An Iraq war veteran convicted in the 2000 slaying of college student Michelle O’Keefe was released from state prison Thursday after prosecutors expressed doubts about his guilt.
“The people no longer have confidence in the conviction,” Los Angeles Deputy Dist. Atty. Bobby Grace told a judge who ordered Raymond Lee Jennings released. Grace suggested that another person was the killer.
Los Angeles Superior Court Judge William Ryan ordered that Jennings be released immediately from the courthouse but required electronic monitoring for Jennings because the case against him has not been dismissed.
Jennings, who worked as a security guard at the Palmdale parking lot where O’Keefe was found, smiled broadly as entered the courtroom.
“He was happy to know, after 11 years, his ordeal is over,” his attorney, Jeffrey Ehrlich, said outside court.
But Michael O’Keefe, the victim’s father, outside court, continued to insist that Jennings killed his daughter.
“Based on what I know, Mr. Jennings is still guilty until proven otherwise,” O’Keefe said. “Nothing is worse than losing our kids.”
Here’s what we know about the case.
Question: Who is Jennings and how did he come under suspicion?
Answer: Jennings was an Army National Guardsman and Iraq war veteran.
Detectives grew suspicious when Jennings told them the young woman was still alive when he found her but that he did not perform CPR because he feared contaminating the crime scene. There was no physical evidence linking Jennings to the crime, and no weapon was found.
Two juries in Los Angeles deadlocked on the case. But prosecutors got a conviction during a third trial, which was held in Lancaster, in the region where O’Keefe lived.
Deputy Dist. Atty. Michael Blake argued during the trial that Jennings gave inconsistent accounts in statements to detectives and in his deposition and revealed details that only the killer would know, such as the order of the shots that were fired.
A: Prosecutors are not saying. But Jennings’ attorney offered some clues.
Ehrlich said the new investigation uncovered evidence suggesting a robbery or carjacking and that Jennings had nothing to do with it.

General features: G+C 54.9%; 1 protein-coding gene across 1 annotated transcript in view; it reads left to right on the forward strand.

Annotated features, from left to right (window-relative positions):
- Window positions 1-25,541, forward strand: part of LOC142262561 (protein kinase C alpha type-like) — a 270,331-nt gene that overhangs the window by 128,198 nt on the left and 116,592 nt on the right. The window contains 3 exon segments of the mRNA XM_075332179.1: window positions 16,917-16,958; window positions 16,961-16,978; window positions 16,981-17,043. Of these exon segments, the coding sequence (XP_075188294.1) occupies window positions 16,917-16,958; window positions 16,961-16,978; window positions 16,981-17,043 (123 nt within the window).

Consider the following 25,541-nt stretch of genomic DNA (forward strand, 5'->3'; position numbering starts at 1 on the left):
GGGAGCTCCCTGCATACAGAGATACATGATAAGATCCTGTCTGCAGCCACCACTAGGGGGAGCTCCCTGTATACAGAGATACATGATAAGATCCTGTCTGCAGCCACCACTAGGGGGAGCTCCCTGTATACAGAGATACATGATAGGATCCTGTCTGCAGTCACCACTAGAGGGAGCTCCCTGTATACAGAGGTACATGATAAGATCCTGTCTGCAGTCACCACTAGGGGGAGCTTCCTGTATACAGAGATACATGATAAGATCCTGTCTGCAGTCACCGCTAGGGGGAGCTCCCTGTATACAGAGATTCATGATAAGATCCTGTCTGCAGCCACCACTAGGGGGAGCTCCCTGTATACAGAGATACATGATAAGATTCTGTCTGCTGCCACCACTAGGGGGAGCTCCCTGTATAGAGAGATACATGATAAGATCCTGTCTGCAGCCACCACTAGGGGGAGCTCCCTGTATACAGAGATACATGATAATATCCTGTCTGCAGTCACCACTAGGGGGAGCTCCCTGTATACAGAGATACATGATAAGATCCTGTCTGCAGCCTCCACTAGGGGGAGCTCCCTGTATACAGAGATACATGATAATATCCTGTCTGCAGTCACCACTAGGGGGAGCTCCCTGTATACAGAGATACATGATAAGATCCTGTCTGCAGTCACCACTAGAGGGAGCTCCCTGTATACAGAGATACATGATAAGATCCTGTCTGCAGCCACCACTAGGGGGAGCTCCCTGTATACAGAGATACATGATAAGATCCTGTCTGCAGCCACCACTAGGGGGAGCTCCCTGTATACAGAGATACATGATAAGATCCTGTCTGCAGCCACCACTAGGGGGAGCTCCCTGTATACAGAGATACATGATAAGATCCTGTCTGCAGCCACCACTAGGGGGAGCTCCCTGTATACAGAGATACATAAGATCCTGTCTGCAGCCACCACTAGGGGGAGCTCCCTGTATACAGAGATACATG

“There were other people at the scene, and D.A.’s office was aware of them, but they only looked at Mr. Jennings,” he said.
In a letter to prosecutors, Ehrlich outlined what he considers the weaknesses of their case. The letter noted that there were several people in the parking lot at the time of the killing who were smoking pot and listening to music. The letter quoted one of the witnesses as saying she saw a man in Toyota Tercel flee the scene.
Ehrlich argued that investigators failed to look into whether other people in the parking lot might be involved in the murder. He noted in the letter that one of the people in the parking lot that night had ties to street gangs and in the years since was involved in criminal activities.
The prosecutor said the security guard probably made an advance toward O’Keefe and was rebuffed, leading to a confrontation and then the shooting.
“It’s an unspeakable crime for no good reason,” Blake said after the verdict.
Defense attorneys said that Jennings was only speculating about the killing during his interviews and said he inaccurately described one of the victim’s wounds as a gunshot. Medical experts concluded that it was caused by a blow to the head.
Q: What’s next?
A: Prosecutors have said the new investigation is continuing. It’s unclear whether they plan to charge a new suspect in the killing.
6:09 p.m.: This article has been edited throughout and updated to say that Jennings was released from prison.
12:13 p.m.: This article has been updated with comments from Michelle O’Keefe’s father.
11:33 a.m. This article has been updated with the order to free Jennings.
This article was originally published at 8:34 a.m.